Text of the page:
Shameless shout: Vote! Vote! Vote!

It might be unnecessary to say this. I hope so, but here goes: My next blog posting is scheduled for U.S. election day, November 3, and be written well before we know the outcome. I will have already voted and I urge every qualified American voter to do the same - i.e. "Vote like your life depends on it, because it probably does." Trump will surely lose the popular vote by a margin even bigger than his nearly 3-million vote loss in 2016. The volume will make a difference, however. America's unique, undemocratic, antiquated, slave-era Electoral College system that put #HairHitler in the White House in the first place, still holds, unfortunately. That archaic obstacle, plus massive ongoing, race-targeted Republican voter suppression in key swing states and Russian meddling make it imperative that progressive-minded and independent voters turn out in record numbers to overcome Trump's advantage and end his corrupt, deadly misrule. As of this writing, I have received my mail-in ballot, courtesy of the US Postal Service (which also is under Trump's siege). Some things still work in America. Being particularly at COVID_19 risk I will vote remotely. I will fill it out and deposit my ballot at an authorized drop-box (or mail it) post-haste. Fortunately, there are many reputable sources of reliable information on ways to vote early -- pandemic be damned -- e.g. - Plan Your Vote. States differ, but they can't stop a voter tsunami if we make one.Vote early, up and down ballot! Make it count. Every friend and family member within reach is doing the same, by the way, a good way to form a small, but potent voter bloc. Together we are strong.


Umberto Tosi is the author of Sometimes Ridiculous, Ophelia Rising, Milagro on 34th Street and Our Own Kind. His short stories have been published in Catamaran Literary Reader and Chicago Quarterly Review where he is a contributing editor. He was contributing writer to Forbes, covering the Silicon Valley 1995-2004. Prior to that, he was an editor and staff writer for the Los Angeles Times and its Sunday magazine, West. He was also the editor of San Francisco Magazine. He has written more than 300 articles for newspapers and magazines, online and in print. He joined Authors Electric in May 2015 and has contributed to several of its anthologies, including Another Flash in the Pen and One More Flash in the Pen. He has four adult children. He resides in Chicago.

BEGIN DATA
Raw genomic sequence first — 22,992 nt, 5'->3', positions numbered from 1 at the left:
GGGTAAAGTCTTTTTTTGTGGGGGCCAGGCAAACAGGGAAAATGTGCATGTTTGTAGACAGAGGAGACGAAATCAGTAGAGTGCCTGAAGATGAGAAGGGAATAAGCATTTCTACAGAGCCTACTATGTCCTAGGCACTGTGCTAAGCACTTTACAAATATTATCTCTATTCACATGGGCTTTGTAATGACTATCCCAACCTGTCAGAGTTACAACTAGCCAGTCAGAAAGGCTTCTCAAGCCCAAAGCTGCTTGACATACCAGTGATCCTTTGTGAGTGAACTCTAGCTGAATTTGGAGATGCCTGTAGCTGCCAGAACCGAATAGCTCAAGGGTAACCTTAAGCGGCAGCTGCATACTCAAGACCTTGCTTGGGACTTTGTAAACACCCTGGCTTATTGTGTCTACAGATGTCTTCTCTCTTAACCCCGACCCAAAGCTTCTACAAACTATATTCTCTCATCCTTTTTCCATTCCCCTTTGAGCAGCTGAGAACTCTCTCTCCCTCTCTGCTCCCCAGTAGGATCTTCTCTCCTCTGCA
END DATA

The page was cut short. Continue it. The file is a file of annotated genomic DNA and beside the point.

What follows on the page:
Bill Kirton said…
A rich contribution (yet again) Umberto. Lots to think about in that far more important world beyond the trivia of the everyday. Thanks.
Sandra Horn said…
Thank you, Umberto, this took me back to when I was trying to find out what exactly the claimed unique quality of TM was - I was writing a book about relaxation techniques in managing anxiety. In the end, anything that quietens our over-anxious and self-destructive ruminations turned out to be worth a go, whether it revolved around a religious or quasi-religious belief or not. So easy to write about, so g=hard to put into practice!
Peter Leyland said…
Thanks for this Umberto. I so well remember that 60s time with the Beatles and everybody else into transcendental meditation. Two of my more adventurous Liverpool schoolfriends went to India looking for answers. One got hepatitis.

I am hopefully always aware of the humour in life. Your list of the six syllables of mantra is really useful. We may not achieve wisdom in those terms, however, and Groucho's wisdom will have to suffice.

This leads me to Trump. Three years ago I stayed with an old friend in NY and could not understand why he supported the man. He had acquired some fundamental Christian beliefs. I suppose this was his wisdom and who was I to argue?

I hope your election goes well and that Trump is not re-elected. Look forward to your next post.

Unknown said…
Moi aussi j’ai bien aimé votre article ! Et si vous voulez que je vous envoie un mantra, ce sera gratuit mais ce sera aussi bidon..... Mais on ne sait jamais, ça peut marcher si vous croisez les doigts très fort !
Marie Christine Garcin de Paris
Eden Baylee said…
Hi Umberto,

Great piece! So much to absorb. :) I've always loved that quote by Marx because it applies to life in so many unique ways. I've been a meditator for decades, so I see great value for being part of this club. ;)

As it stands now, being part of the 'club of humans' is becoming less and less desirable. Somedays, I'm astounded we haven't already become extinct.

Here's hoping for humour to push us through the remainder of 2020.

Be well,
Eleanor S-F said…
As usual, with insight and humor, you have entertained, informed and inspired. Eleanor